14. Stir in the milk. Add more powdered sugar to thicken the glaze. The green color will get lighter and look more like the color commonly associated with green tea ice cream. Your mixture should be somewhat spreadable and not something that's going to run off your pastries. Use a spoon to slowly add the glaze. The glaze will stiffen on the pop tarts.
  15. Store the treats in an airtight container. You can keep them in the fridge. This will help them to last longer. You can heat them up in the microwave for 20-30 seconds if desired.

Photo Instructions

First things first, you need to ground your sencha tea. I suggest doing this in a food processor.

It will take several cycles to turn loose leaf tea into powder or smaller bits. Large chunks aren't desirable for baked goods.

While you're grounding your tea (if this needs to be done), cut your butter sticks into cubes and set them aside. If they need to be softened, zap them in the microwave for ten seconds.

In a large bowl, mix together your flour, sugar, salt, baking powder, and ground green tea. Your mixture should look speckled with green bits.

Add the egg, milk, and vanilla extract. I suggest adding the ingredients one at a time. Knead the dough on a floured surface. Work it into a ball.

Cut the dough in half with a knife.

Roll the dough sections into discs. Wrap the doughs in plastic. Leave them in the fridge for at least 1 hour.

Work on each dough one at a time. Roll out the dough to 9 inches and 12 inches. It's okay to go beyond those measurements and trim extra dough as you make rectangles.

Measure and cut out rectangles that are 3 inches wide and 4 inches long.

Place the rectangles on a baking sheet with parchment paper. You may need to adjust the rectangles. Add leftover dough to rectangles that appear thin.

Make sure your rectangles are roughly the same size and thickness. When transferring them, they may break or lose their shape. Place the baking sheet in the fridge and work on the second dough.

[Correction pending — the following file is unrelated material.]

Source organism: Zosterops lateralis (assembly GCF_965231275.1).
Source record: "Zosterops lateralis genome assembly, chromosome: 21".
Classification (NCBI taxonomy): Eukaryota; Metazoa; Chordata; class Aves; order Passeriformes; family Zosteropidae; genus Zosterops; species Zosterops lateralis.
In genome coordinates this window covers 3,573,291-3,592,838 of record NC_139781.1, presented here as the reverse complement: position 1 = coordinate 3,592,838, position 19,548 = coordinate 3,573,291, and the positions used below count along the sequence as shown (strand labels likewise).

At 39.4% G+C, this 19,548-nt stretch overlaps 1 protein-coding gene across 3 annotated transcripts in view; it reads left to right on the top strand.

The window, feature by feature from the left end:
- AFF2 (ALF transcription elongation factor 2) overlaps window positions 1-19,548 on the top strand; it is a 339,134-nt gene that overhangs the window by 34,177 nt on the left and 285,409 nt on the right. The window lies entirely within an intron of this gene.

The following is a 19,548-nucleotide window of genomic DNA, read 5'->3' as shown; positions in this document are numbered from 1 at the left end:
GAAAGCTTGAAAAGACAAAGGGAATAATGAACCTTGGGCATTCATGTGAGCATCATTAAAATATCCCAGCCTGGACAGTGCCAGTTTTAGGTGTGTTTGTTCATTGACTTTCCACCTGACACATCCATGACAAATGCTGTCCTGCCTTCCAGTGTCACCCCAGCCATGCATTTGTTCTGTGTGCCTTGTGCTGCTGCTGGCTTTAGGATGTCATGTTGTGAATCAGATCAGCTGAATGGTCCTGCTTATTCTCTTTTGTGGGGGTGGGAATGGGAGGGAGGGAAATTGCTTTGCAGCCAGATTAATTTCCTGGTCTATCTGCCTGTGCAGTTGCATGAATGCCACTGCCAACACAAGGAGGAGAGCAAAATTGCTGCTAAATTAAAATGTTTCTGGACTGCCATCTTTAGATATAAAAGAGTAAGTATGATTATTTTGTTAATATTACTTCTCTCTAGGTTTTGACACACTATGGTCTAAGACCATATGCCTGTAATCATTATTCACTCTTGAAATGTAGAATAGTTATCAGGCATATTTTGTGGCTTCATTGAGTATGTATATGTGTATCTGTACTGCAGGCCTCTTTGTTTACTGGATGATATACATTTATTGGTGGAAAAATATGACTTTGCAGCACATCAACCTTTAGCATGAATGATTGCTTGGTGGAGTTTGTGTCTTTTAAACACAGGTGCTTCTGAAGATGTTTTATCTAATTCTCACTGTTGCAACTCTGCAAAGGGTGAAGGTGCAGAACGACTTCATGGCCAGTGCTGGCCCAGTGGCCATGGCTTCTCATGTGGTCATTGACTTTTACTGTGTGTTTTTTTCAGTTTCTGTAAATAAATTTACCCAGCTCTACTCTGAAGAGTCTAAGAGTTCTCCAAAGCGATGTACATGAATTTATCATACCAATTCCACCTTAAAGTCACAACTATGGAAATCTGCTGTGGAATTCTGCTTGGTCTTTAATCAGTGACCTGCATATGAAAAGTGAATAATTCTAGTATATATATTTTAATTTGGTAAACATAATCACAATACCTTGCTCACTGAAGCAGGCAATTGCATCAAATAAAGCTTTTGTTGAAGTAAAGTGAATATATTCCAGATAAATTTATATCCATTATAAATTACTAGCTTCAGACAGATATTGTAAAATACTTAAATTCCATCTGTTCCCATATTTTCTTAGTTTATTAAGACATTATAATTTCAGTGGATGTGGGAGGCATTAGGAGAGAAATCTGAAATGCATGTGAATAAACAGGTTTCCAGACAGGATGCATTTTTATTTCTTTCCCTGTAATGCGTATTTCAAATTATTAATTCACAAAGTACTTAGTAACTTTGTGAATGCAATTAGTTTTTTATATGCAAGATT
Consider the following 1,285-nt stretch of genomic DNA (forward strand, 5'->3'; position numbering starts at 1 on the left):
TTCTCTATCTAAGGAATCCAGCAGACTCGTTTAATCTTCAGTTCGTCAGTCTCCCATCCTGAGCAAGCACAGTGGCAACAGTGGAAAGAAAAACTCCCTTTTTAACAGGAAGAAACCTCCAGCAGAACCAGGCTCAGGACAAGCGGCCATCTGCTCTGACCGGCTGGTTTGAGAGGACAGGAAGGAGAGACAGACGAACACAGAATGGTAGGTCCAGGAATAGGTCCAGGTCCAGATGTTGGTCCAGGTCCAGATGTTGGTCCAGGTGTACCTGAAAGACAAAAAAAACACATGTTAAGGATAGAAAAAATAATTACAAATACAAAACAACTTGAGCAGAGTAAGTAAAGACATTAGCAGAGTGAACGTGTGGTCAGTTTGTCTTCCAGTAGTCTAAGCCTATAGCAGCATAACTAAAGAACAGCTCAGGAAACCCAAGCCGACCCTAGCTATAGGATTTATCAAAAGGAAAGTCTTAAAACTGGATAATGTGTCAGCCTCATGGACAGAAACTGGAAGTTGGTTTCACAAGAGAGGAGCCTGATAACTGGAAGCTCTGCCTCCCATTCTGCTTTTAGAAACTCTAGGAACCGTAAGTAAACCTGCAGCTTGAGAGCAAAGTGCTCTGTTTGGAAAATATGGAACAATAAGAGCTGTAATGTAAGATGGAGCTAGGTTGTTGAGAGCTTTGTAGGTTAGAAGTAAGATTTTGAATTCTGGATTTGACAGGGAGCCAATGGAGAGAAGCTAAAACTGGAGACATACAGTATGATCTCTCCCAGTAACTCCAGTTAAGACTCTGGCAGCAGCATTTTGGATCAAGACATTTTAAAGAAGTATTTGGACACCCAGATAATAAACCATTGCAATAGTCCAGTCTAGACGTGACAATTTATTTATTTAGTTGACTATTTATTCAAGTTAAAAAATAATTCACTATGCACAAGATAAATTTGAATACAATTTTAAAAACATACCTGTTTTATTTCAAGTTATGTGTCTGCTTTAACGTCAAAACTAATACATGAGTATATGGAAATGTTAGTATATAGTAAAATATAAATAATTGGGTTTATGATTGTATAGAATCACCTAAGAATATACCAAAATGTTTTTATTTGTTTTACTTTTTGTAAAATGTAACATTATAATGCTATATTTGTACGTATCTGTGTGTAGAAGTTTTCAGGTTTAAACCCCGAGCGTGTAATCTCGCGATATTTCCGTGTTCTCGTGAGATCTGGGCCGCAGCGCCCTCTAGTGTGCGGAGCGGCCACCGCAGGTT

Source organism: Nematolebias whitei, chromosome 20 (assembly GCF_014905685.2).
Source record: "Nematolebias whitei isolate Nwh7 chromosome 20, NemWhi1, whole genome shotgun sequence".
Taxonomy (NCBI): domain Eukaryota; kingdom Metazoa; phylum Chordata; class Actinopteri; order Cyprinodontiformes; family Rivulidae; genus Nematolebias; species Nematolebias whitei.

Add about 1/2 tablespoon to a full tablespoon of jam to the centers. Leave roughly 1/4 an inch of border empty. Egg wash the border.

Check to see if you added too much jam to any of the rectangles. Remove jam if you feel like it's too much. You want just the right amount of jam. Too little, and it'll be a bummer for the finished treats. Too much jam and you'll have leakage.

Feel free to pop the rectangles back in the fridge for a bit if you feel like the pastries are getting soft.

Add the other set of cut rectangles to the jam-covered rectangles. Seal the rectangles by using a fork. Crimp around the edges. Egg wash the sides. Pop them in the oven for 25 minutes at 350°F.

When the treats are done baking, they should have lightly browned edges. The internal temperature should be about 170-175°F. Place the pop tarts on a wire rack to cool down. Wait until they've completely cooled before adding the glaze. This will take approximately 30 minutes.

You can add the glaze in any fashion you like. You could make zigzag drizzles. You could also cover the center with the glaze... I think the glaze is tasty, so I welcome a plethora of it. Jam that leaks out of the pastries may get stuck around the sides. You can peel this off or leave it be.

The glaze will stiffen rather quickly. I don't suggest spreading it with a knife.

Recipe Notes

After the dough has chilled, it may take a couple of minutes before it loosens up enough for you to stretch and cut. If it starts to get too malleable, you can put it back in the fridge to firm up. You can easily adjust pieces that need to be fixed by using your fingers. Do use the extra dough to thicken rectangles that may have become thin during the reshaping or when moving to the parchment paper.

If you want to use less tea so there isn't as much caffeine, you could rely on green food coloring to bring out the colors of the pastries and glaze. You could also use matcha powder. Sencha tea is generally green-yellow (similar to apple juice) whereas matcha is more vibrant green (it has a high concentration of chlorophyll and L-theanine).

Homemade pop tarts are great as dessert treats after a full breakfast.

Pairing Suggestions

Pop tarts are typically a breakfast food. The pastries also make for a refreshing afternoon or evening snack. They're a nice dessert after a typical breakfast of bacon and eggs. Here are some of my pairing suggestions:

  • Fruit (particularly strawberries)
  • Plain vanilla yogurt
  • Savory snack of sausage links, ham, or breakfast casserole

*** *** ***

Andrea Lawrence originally published her recipe at: https://delishably.com/breakfast/Green-Tea-and-Elderberry-Pop-Tarts-A-Recipe


About the Creator

Andrea Lawrence

Freelance writer. Undergrad in Digital Film and Mass Media. Master's in English Creative Writing. Spent six years working as a journalist. Owns one dog and two cats.